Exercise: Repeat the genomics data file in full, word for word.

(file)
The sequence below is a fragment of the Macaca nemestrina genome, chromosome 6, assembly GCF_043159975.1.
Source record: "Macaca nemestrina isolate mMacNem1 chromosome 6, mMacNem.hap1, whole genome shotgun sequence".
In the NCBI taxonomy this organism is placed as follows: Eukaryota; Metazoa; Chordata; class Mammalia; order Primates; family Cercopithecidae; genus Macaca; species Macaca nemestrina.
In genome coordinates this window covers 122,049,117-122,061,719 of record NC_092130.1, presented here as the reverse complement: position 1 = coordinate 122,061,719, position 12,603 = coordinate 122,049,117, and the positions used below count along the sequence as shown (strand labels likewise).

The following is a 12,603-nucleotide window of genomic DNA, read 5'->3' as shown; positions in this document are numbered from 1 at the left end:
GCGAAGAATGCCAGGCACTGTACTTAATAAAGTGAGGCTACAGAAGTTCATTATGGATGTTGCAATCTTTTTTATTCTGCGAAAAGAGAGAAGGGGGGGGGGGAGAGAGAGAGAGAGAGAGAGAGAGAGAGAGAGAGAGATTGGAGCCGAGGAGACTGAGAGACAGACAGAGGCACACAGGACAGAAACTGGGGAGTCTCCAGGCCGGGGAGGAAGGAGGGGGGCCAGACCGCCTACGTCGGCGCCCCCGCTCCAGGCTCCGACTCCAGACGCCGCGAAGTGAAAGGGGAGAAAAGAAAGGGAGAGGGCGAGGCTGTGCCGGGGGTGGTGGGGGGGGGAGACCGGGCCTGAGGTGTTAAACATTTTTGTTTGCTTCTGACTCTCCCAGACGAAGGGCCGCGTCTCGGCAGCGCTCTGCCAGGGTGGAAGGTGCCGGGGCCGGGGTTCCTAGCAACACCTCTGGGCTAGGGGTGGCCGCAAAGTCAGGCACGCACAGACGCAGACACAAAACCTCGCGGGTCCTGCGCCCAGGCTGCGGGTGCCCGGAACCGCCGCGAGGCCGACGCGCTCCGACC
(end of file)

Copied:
The sequence below is a fragment of the Macaca nemestrina genome, chromosome 6, assembly GCF_043159975.1.
Source record: "Macaca nemestrina isolate mMacNem1 chromosome 6, mMacNem.hap1, whole genome shotgun sequence".
In the NCBI taxonomy this organism is placed as follows: Eukaryota; Metazoa; Chordata; class Mammalia; order Primates; family Cercopithecidae; genus Macaca; species Macaca nemestrina.
In genome coordinates this window covers 122,049,117-122,061,719 of record NC_092130.1, presented here as the reverse complement: position 1 = coordinate 122,061,719, position 12,603 = coordinate 122,049,117, and the positions used below count along the sequence as shown (strand labels likewise).

The following is a 12,603-nucleotide window of genomic DNA, read 5'->3' as shown; positions in this document are numbered from 1 at the left end:
GCGAAGAATGCCAGGCACTGTACTTAATAAAGTGAGGCTACAGAAGTTCATTATGGATGTTGCAATCTTTTTTATTCTGCGAAAAGAGAGAAGGGGGGGGGGGAGAGAGAGAGAGAGAGAGAGAGAGAGAGAGAGAGAGATTGGAGCCGAGGAGACTGAGAGACAGACAGAGGCACACAGGACAGAAACTGGGGAGTCTCCAGGCCGGGGAGGAAGGAGGGGGGCCAGACCGCCTACGTCGGCGCCCCCGCTCCAGGCTCCGACTCCAGACGCCGCGAAGTGAAAGGGGAGAAAAGAAAGGGAGAGGGCGAGGCTGTGCCGGGGGTGGTGGGGGGGGGAGACCGGGCCTGAGGTGTTAAACATTTTTGTTTGCTTCTGACTCTCCCAGACGAAGGGCCGCGTCTCGGCAGCGCTCTGCCAGGGTGGAAGGTGCCGGGGCCGGGGTTCCTAGCAACACCTCTGGGCTAGGGGTGGCCGCAAAGTCAGGCACGCACAGACGCAGACACAAAACCTCGCGGGTCCTGCGCCCAGGCTGCGGGTGCCCGGAACCGCCGCGAGGCCGACGCGCTCCGACC